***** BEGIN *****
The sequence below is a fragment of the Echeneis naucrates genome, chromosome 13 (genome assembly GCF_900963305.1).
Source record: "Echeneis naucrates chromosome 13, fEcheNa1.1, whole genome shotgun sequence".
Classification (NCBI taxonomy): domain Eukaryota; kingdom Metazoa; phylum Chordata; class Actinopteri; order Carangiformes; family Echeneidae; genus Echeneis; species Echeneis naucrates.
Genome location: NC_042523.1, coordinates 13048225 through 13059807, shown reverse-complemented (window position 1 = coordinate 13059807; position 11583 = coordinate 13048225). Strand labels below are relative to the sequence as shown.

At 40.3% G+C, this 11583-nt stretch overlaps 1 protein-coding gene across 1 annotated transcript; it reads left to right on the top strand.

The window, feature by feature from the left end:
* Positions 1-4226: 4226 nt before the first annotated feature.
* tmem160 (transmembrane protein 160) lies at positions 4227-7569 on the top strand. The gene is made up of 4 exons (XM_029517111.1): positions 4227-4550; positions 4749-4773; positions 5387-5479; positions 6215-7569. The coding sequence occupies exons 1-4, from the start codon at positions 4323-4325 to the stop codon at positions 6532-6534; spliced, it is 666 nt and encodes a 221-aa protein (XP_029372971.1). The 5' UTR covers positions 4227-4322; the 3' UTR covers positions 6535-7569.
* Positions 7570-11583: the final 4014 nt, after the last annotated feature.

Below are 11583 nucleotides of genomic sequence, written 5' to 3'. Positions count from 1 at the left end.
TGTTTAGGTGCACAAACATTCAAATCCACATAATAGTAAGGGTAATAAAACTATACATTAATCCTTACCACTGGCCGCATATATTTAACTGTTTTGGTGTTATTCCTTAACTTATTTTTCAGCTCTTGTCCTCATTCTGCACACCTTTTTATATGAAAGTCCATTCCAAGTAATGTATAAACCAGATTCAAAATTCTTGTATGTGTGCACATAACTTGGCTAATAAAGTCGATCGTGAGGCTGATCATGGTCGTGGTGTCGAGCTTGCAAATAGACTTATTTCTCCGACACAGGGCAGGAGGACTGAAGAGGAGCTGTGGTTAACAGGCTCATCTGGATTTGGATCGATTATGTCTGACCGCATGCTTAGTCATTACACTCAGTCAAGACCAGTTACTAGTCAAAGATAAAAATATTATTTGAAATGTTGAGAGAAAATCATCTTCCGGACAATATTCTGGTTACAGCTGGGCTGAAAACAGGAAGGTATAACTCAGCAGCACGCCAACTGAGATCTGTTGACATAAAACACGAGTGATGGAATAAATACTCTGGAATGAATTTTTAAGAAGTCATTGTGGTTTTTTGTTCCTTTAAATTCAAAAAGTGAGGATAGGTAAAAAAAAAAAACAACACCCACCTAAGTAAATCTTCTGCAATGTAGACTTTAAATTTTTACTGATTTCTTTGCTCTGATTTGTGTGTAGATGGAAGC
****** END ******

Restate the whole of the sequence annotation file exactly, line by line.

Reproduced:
The sequence below is a fragment of the Echeneis naucrates genome, chromosome 13 (genome assembly GCF_900963305.1).
Source record: "Echeneis naucrates chromosome 13, fEcheNa1.1, whole genome shotgun sequence".
Classification (NCBI taxonomy): domain Eukaryota; kingdom Metazoa; phylum Chordata; class Actinopteri; order Carangiformes; family Echeneidae; genus Echeneis; species Echeneis naucrates.
Genome location: NC_042523.1, coordinates 13048225 through 13059807, shown reverse-complemented (window position 1 = coordinate 13059807; position 11583 = coordinate 13048225). Strand labels below are relative to the sequence as shown.

At 40.3% G+C, this 11583-nt stretch overlaps 1 protein-coding gene across 1 annotated transcript; it reads left to right on the top strand.

The window, feature by feature from the left end:
* Positions 1-4226: 4226 nt before the first annotated feature.
* tmem160 (transmembrane protein 160) lies at positions 4227-7569 on the top strand. The gene is made up of 4 exons (XM_029517111.1): positions 4227-4550; positions 4749-4773; positions 5387-5479; positions 6215-7569. The coding sequence occupies exons 1-4, from the start codon at positions 4323-4325 to the stop codon at positions 6532-6534; spliced, it is 666 nt and encodes a 221-aa protein (XP_029372971.1). The 5' UTR covers positions 4227-4322; the 3' UTR covers positions 6535-7569.
* Positions 7570-11583: the final 4014 nt, after the last annotated feature.

Below are 11583 nucleotides of genomic sequence, written 5' to 3'. Positions count from 1 at the left end.
TGTTTAGGTGCACAAACATTCAAATCCACATAATAGTAAGGGTAATAAAACTATACATTAATCCTTACCACTGGCCGCATATATTTAACTGTTTTGGTGTTATTCCTTAACTTATTTTTCAGCTCTTGTCCTCATTCTGCACACCTTTTTATATGAAAGTCCATTCCAAGTAATGTATAAACCAGATTCAAAATTCTTGTATGTGTGCACATAACTTGGCTAATAAAGTCGATCGTGAGGCTGATCATGGTCGTGGTGTCGAGCTTGCAAATAGACTTATTTCTCCGACACAGGGCAGGAGGACTGAAGAGGAGCTGTGGTTAACAGGCTCATCTGGATTTGGATCGATTATGTCTGACCGCATGCTTAGTCATTACACTCAGTCAAGACCAGTTACTAGTCAAAGATAAAAATATTATTTGAAATGTTGAGAGAAAATCATCTTCCGGACAATATTCTGGTTACAGCTGGGCTGAAAACAGGAAGGTATAACTCAGCAGCACGCCAACTGAGATCTGTTGACATAAAACACGAGTGATGGAATAAATACTCTGGAATGAATTTTTAAGAAGTCATTGTGGTTTTTTGTTCCTTTAAATTCAAAAAGTGAGGATAGGTAAAAAAAAAAAACAACACCCACCTAAGTAAATCTTCTGCAATGTAGACTTTAAATTTTTACTGATTTCTTTGCTCTGATTTGTGTGTAGATGGAAGC